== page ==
Socialisation as we knew it before 2020 has necessarily mutated into conversations beyond screens and two-metre distances. And now that the UK is in lockdown, those of us here at Durham are cornered in the four walls of our households. Even for a self-proclaimed introvert and homebody like me, spending all day inside the confines of a house in a pre-2020 world seemed to feel pathetic and unproductive.
For days on end, I’d sink into my well-worn and weather-beaten sweatpants with crumbs of crisps and cookies embedded in the seams, lounging on a couch that knows the curves of my body better than any romantic pursuit, with a laptop on my stomach playing yet another episode until Netflix insultingly asks if I still want to while away the time this way.
However, after many such cyclical pandemic-ridden months, the cocooning warmth of my sweatpants began to feel less like a security blanket and more like a con-artist disguised in soft cotton, tricking me into believing that life suddenly wasn’t worth experiencing because I couldn’t leave the house anymore.
Some others seemed to arrive at this epiphany sooner than I did – in the beginnings of the first lockdown, people spent their time baking banana bread and learning TikTok dances, grasping at shadows of community to combat isolation.
Eventually it became clear to me; the only way to stagnate the unrelenting passage of time was to treat it with love and attention and to look at each day as an opportunity to freshen up my domestic habits. To achieve this I cooked, journaled, watched the sunsets on my terrace, and significantly, stepped out of my sweatpants and into my ‘going-out’ clothes every morning.
In this second lockdown, a lot of us at university have found ourselves robbed of any possibility of exciting pre-drinks, nights out and house parties to dress up for. It’s easy to familiarly recline into a despairing hopeless slump and retreat into our couches and beds, hiding under the covers in our well-worn weather-beaten jammies. But I’d like to propose a slightly controversial alternative.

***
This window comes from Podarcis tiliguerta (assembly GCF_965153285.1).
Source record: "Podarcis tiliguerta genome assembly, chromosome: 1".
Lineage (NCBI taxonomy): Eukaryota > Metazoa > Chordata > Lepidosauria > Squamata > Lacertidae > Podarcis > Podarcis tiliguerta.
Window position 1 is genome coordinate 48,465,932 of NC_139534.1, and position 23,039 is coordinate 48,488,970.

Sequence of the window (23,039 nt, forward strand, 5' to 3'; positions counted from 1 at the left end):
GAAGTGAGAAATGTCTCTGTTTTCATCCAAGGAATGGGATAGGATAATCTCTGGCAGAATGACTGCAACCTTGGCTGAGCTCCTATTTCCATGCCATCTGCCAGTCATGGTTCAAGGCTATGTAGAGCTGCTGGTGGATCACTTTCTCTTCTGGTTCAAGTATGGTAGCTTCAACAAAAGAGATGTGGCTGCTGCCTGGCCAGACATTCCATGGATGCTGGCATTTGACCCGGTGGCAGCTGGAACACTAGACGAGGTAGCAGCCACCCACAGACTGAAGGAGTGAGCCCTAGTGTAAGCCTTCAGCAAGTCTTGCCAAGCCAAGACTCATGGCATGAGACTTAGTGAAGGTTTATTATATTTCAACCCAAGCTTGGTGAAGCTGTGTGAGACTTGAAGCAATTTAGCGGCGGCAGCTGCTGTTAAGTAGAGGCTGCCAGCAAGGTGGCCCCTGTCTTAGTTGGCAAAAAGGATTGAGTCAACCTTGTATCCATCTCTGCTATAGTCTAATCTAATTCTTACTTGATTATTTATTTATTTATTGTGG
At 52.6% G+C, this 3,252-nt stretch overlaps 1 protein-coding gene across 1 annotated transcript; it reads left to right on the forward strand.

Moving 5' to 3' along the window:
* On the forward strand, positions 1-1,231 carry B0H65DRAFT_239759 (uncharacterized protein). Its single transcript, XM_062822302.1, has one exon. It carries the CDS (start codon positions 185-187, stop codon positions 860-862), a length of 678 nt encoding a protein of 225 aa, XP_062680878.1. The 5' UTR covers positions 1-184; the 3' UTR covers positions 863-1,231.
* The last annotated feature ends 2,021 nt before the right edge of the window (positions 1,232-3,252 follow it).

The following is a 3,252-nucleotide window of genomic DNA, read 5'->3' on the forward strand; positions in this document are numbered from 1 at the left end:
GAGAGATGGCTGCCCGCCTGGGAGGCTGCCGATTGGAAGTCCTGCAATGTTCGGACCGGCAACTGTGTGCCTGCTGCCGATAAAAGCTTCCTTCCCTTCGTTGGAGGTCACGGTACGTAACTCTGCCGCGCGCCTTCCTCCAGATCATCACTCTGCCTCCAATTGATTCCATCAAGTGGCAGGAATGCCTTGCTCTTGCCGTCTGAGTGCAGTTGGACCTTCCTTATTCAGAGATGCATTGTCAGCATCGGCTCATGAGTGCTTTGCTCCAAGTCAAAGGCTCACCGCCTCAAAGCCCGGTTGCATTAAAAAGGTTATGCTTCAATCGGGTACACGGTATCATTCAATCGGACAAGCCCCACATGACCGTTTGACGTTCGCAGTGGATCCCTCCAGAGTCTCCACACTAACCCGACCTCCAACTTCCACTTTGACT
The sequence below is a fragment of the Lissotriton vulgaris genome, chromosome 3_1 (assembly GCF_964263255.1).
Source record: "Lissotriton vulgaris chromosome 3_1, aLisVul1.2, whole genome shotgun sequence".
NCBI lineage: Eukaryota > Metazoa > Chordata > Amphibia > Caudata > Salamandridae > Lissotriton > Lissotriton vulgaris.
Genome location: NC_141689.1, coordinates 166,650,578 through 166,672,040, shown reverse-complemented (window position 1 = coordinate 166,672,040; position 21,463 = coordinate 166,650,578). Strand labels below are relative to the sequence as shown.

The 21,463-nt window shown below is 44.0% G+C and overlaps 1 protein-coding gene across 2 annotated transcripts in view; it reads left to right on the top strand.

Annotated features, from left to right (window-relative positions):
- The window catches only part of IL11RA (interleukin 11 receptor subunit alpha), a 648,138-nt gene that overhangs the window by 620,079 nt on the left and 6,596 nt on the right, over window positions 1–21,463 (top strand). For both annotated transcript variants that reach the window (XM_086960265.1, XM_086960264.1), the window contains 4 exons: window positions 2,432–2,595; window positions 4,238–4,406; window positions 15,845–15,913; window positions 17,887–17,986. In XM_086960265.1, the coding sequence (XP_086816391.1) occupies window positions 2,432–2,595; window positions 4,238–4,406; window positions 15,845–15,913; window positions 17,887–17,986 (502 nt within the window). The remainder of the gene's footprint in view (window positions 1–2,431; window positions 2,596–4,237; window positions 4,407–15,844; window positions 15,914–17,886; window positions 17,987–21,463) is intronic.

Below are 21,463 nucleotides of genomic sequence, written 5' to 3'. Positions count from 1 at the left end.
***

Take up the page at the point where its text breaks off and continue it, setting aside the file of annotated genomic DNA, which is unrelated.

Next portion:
Open up your closet and pick out a shiny daytime outfit, accessories and all, put some music on that reminds you of getting dolled up for a night out, and dress up to go nowhere. Bring the members of your household into the mix, or call a friend over Zoom, and make it a party. Whether you pair the event with a fancy home-cooked dinner, or host a single-person dance party in your room, or even if you end up having a pretty uneventful day and tucking in for an early night’s sleep, it really does redeem a slight sense of normality.
And the best part is, no one really has to see you, so it’s the perfect time to experiment with your style and finally wear that colour-block jumper you impulsively bought but have been too nervous to try on.
By no means is this ritual a permanent putting-down of days spent in our loungewear – unglamourous living holds its own crucial place in the equilibrium of student life. However, as necessary and therapeutic as it can be to let go of the obligation of presentability every so often, there’s a certain joy to be accessed in pointless mirrorfare.
There’s a peculiar power trapped in the act of dressing up to go nowhere; in some ways, it’s an unpolluted and radical form of self-presentation. I say this because there’s no real achievement in it; no external validation or goal to be gained, no one to impress or be judged by.
It’s simply an act of leisure, but in reclaiming a sense of control and resisting the creeping insolence of lethargy, the effect of dressing up and going nowhere can be significant. Give yourself permission to access that joy and power.
Perhaps you’ll do so by stepping back into the trousers that you wore to death in the first term of second year, basking in the nostalgia of strutting down to Klute for a night out. Or maybe you’ll decide to wear those earrings you bought for a future winter formal and begin to embrace the everyday as a cause for celebration in itself. The agency lies entirely with you, and that’s exactly the point.
Photograph: Becca McHaffie via Unsplash